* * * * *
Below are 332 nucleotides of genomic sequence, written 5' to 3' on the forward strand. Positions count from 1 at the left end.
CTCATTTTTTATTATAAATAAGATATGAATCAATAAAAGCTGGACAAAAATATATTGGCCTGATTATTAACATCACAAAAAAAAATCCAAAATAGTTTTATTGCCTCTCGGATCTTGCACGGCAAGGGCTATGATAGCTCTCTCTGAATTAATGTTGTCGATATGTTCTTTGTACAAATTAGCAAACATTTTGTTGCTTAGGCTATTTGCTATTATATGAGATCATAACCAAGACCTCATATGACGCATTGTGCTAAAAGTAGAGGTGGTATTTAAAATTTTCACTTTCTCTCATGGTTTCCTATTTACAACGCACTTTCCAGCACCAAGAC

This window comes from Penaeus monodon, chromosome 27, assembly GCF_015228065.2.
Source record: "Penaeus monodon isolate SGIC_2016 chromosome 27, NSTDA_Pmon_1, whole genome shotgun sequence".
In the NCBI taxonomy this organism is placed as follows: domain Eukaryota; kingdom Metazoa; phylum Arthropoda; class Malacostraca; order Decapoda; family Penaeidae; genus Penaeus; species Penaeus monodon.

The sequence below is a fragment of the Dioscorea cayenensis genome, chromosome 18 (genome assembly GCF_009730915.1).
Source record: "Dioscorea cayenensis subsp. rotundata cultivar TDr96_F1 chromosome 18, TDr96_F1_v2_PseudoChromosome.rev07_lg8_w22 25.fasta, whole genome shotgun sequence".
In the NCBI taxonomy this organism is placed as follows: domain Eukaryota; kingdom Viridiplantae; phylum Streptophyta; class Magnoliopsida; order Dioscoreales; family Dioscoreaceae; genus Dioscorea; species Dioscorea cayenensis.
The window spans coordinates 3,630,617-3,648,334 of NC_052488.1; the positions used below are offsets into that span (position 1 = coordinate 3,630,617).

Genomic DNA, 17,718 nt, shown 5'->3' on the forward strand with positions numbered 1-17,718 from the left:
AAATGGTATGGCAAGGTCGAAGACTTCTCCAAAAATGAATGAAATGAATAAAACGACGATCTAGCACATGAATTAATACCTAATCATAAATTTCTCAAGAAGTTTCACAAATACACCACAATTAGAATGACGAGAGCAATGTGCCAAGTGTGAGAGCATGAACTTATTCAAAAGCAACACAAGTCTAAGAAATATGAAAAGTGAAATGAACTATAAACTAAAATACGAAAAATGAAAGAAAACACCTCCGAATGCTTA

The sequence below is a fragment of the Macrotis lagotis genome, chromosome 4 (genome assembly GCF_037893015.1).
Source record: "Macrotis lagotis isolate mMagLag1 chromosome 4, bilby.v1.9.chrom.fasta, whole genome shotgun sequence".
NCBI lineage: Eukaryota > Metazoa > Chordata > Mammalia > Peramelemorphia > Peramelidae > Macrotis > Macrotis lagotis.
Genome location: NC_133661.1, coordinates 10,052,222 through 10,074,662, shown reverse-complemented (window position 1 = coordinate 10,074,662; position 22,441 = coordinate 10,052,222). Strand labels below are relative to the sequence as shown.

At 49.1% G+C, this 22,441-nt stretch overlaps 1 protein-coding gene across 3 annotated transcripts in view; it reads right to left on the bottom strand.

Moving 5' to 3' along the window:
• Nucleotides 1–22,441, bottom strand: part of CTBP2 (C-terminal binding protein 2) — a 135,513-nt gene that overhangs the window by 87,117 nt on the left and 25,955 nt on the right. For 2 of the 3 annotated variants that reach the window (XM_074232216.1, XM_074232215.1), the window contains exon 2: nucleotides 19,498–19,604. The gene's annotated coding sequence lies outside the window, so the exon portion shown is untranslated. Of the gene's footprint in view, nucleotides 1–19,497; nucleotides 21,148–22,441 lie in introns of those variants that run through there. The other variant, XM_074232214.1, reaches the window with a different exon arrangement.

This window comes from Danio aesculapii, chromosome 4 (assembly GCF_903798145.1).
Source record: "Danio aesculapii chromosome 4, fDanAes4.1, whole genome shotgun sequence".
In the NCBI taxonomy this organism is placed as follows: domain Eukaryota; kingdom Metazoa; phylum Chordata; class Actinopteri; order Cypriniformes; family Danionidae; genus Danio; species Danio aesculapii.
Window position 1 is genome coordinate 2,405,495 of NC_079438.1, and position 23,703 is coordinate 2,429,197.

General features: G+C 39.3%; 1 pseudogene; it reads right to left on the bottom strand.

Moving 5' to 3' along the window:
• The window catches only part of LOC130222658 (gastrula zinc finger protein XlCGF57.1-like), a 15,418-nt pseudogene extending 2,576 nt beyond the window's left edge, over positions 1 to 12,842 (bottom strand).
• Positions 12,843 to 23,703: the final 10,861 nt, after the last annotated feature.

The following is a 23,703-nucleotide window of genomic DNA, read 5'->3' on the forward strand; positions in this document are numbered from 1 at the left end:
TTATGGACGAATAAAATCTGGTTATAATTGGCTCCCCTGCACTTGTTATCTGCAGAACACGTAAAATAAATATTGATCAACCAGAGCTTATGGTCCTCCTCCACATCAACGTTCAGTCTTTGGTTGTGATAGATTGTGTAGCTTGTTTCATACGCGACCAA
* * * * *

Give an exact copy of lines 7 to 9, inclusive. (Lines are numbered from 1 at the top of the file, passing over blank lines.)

Source record: "Dioscorea cayenensis subsp. rotundata cultivar TDr96_F1 chromosome 18, TDr96_F1_v2_PseudoChromosome.rev07_lg8_w22 25.fasta, whole genome shotgun sequence".
In the NCBI taxonomy this organism is placed as follows: domain Eukaryota; kingdom Viridiplantae; phylum Streptophyta; class Magnoliopsida; order Dioscoreales; family Dioscoreaceae; genus Dioscorea; species Dioscorea cayenensis.
The window spans coordinates 3,630,617-3,648,334 of NC_052488.1; the positions used below are offsets into that span (position 1 = coordinate 3,630,617).